ince its inception, "write once, run anywhere!" has been the mantra and rallying cry for many architects and software engineers trying to convince their enterprises to move to or stay with Java. The phrase was particularly useful when talking about building software applications for mobile and wireless devices.
If you are involved in J2ME development, the write once, run anywhere or "WORA" battle cry may have lacked some luster in recent years. Sure it sounds good and logically makes sense. Java was extremely successful in assisting developers write software applications that run on a number of operating systems (Windows, Unix, Linux, Mac OS, etc.). It would seem to follow that Java is also suited to help support application development on the multitudes of cell phones, personal digital assistants (PDAs), and other consumer electronic and embedded devices. Unfortunately, it turns out the diversity of devices is too much for J2ME and perhaps any software platform to handle. If you have tried to write an application that runs on a couple of types of cell phones (let alone trying to cover the millions of J2ME-enabled phones or other electronic devices) you are probably dealing with this problem. It has a name and it is called device fragmentation.
Defining Device Fragmentation
Device fragmentation is the problem of having to write separate or custom software for devices on which you want your application to execute. In other words, it is writing and managing a separate code base for the same basic functionality just to meet individual device capabilities/features. The worst-case scenario is being forced to write a separate code base for each and every device you what to supportcertainly a WORA kill-joy. Device fragmentation turns the idea of creating and mass distributing that "killer app" you have in your head and want to develop into an almost insurmountable problem.
What does the problem stem from? There are many reasons why devices do not avail themselves to WORA. Some of the problems relate to device capabilities such as screen size, available memory, storage space for your code, and processor speeds. Other problems relate to the diversity and capabilities of the underlying operating system of the devices. Finally, the choice of J2ME profile/configuration (example: MIDP 1.0 vs. MIDP 1.1) and JVM, adherence to the standards for that JVM, and availability and implementation of the various J2ME APIs (like the Mobile Media API or J2ME Web Services) makes for many other obstacles that must be overcome to provide true application portability.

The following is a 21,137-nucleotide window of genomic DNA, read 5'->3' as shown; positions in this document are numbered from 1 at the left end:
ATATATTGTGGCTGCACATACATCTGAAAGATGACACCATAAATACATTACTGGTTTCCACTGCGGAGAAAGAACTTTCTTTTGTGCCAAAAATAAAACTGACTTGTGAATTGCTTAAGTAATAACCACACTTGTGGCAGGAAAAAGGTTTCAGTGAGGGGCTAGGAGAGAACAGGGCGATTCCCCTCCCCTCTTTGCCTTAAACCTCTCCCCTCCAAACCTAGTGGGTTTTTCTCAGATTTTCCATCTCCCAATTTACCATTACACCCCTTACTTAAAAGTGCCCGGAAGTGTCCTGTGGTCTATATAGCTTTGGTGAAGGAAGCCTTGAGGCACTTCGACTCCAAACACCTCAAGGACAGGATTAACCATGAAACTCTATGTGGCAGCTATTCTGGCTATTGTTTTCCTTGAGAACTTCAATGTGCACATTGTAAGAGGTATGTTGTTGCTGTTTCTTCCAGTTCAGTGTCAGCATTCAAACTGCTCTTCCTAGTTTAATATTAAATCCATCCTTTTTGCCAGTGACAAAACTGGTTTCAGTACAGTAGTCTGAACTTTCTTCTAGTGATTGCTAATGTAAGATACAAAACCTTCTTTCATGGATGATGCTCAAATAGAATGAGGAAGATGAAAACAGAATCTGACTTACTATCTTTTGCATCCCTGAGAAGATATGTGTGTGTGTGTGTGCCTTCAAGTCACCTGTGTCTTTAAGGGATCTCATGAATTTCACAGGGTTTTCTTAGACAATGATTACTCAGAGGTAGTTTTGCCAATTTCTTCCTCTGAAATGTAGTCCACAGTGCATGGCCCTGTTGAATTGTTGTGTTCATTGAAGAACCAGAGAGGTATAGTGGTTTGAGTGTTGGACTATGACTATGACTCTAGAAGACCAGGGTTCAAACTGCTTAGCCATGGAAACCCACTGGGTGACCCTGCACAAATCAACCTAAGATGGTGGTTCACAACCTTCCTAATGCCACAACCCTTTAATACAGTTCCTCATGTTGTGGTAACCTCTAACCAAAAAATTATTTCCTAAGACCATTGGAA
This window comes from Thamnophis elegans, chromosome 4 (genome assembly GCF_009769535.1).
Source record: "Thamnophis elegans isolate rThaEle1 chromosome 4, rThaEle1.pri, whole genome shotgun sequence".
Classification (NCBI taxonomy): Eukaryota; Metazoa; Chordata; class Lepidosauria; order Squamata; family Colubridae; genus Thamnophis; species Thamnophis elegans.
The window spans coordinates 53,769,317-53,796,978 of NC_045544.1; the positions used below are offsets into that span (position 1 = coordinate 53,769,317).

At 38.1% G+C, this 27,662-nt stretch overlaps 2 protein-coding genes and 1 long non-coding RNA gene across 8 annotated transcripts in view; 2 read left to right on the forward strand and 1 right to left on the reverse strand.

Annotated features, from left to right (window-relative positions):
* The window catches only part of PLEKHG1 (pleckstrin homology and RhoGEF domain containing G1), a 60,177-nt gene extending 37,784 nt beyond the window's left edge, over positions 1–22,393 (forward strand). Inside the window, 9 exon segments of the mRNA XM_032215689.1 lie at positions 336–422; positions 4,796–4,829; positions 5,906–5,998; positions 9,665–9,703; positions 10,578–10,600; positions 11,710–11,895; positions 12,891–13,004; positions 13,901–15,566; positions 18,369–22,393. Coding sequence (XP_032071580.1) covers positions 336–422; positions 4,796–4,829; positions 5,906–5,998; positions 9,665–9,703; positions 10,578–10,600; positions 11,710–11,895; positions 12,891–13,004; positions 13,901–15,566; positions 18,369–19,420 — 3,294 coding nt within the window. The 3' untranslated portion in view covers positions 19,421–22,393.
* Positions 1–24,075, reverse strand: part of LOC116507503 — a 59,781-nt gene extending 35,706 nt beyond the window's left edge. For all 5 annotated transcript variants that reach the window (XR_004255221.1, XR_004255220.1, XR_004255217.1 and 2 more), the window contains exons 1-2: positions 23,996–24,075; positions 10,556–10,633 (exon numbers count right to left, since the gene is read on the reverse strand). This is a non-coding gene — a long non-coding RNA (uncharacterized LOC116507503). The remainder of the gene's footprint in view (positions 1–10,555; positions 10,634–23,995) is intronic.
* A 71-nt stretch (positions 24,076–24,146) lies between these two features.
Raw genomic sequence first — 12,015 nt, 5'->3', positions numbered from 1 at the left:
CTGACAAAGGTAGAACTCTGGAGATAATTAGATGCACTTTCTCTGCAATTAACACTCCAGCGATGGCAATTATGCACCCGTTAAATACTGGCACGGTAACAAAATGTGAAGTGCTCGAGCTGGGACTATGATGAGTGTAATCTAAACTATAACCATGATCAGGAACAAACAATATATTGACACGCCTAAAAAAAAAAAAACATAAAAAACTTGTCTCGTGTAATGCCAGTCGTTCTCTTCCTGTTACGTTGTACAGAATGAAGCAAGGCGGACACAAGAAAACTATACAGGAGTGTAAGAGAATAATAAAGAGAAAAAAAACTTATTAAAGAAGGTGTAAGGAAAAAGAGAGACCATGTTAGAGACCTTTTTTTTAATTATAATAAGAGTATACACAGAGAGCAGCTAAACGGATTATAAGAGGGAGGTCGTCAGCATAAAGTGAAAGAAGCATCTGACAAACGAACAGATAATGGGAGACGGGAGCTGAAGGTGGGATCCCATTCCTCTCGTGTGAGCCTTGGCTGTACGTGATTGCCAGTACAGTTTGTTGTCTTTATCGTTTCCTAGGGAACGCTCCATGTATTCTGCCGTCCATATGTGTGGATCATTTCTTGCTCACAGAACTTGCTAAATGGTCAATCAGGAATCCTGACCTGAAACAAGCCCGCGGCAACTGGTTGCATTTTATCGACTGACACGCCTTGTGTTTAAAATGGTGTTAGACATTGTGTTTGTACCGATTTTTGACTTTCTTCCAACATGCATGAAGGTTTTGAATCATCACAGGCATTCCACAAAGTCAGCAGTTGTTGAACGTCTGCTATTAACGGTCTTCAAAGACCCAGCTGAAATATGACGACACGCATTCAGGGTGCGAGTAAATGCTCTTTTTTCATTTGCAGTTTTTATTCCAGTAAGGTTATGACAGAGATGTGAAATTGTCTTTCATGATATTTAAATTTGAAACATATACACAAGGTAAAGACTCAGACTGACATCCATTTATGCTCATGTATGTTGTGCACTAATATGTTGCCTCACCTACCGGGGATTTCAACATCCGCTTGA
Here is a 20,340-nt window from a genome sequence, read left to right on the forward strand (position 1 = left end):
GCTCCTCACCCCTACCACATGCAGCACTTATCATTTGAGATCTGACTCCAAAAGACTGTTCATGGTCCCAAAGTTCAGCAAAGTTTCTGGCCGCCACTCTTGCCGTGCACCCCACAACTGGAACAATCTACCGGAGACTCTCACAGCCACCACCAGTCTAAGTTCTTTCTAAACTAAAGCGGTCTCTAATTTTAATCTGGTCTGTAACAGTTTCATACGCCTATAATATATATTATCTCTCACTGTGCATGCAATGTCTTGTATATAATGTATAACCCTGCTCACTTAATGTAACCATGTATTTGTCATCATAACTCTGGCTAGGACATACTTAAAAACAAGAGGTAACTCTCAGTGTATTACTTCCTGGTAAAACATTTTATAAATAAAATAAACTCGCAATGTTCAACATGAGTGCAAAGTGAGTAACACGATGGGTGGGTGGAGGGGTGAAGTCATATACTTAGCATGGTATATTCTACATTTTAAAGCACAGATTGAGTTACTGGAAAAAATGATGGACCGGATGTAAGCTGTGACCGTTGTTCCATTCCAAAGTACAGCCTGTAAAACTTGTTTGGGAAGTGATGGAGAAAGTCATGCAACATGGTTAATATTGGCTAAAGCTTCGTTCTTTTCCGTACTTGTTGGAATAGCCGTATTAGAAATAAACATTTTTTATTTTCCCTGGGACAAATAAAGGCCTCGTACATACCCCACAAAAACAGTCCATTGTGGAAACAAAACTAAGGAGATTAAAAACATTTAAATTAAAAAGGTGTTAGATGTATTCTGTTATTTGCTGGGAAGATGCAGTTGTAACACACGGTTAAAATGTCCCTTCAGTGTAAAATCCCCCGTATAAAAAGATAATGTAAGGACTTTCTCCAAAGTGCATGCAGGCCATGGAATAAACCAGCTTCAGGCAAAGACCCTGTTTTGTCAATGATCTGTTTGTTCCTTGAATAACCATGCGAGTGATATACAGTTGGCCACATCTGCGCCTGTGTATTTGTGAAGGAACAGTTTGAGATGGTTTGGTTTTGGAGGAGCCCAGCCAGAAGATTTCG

In order to give those that have not had to address device fragmentation a taste of these issues, simply go to Sun's listing of J2ME supported devices. First, take a look at the various screen sizes supported by the devices. You will see everything from 95x65 to 640x200 pixel resolution and one to eighteen bits of color depth. Imagine trying to write a J2ME game application given that type of variety in user interfaces? Next, take a look at the "Software" column listing the J2ME profile, configuration, and J2ME optional APIs that each device supports. Remember that a simple change from CLDC 1.0 to CLDC 1.1 in J2ME means the difference between having something as simple float point numbers or not. By the way, a vendor's interpretation of J2ME standards like MIDP means that running an application on devices that each support MIDP to the 1.1 level, for example, does not guarantee consistent behavior. Finally, take note of the number of manufactures and models of devicesover 170 different devices in this list and many with their own OS and unique device capabilities. Nokia (the world's number one manufacturer of mobile phones) alone has two major operating systems (Nokia and Symbian) on the J2ME phones listed. Can you imagine your test plan to check all the features of your application against a major chunk of these devices? Ouch!
Some Defragmentation Help
Not a pretty situation, but you have to at least acknowledge that Java and J2ME have offered hope to hopelessness. The JVM on millions of phones provides the basis for running a large portionprobably 80 percent in most situationsof an application without issue. And before you are ready to abandon J2ME and decry WORA dead, know that there are some tools that help. Specifically, using the NetBeans IDE in conjunction with the NetBeans Mobility Pack can help you address some of these device fragmentation issues.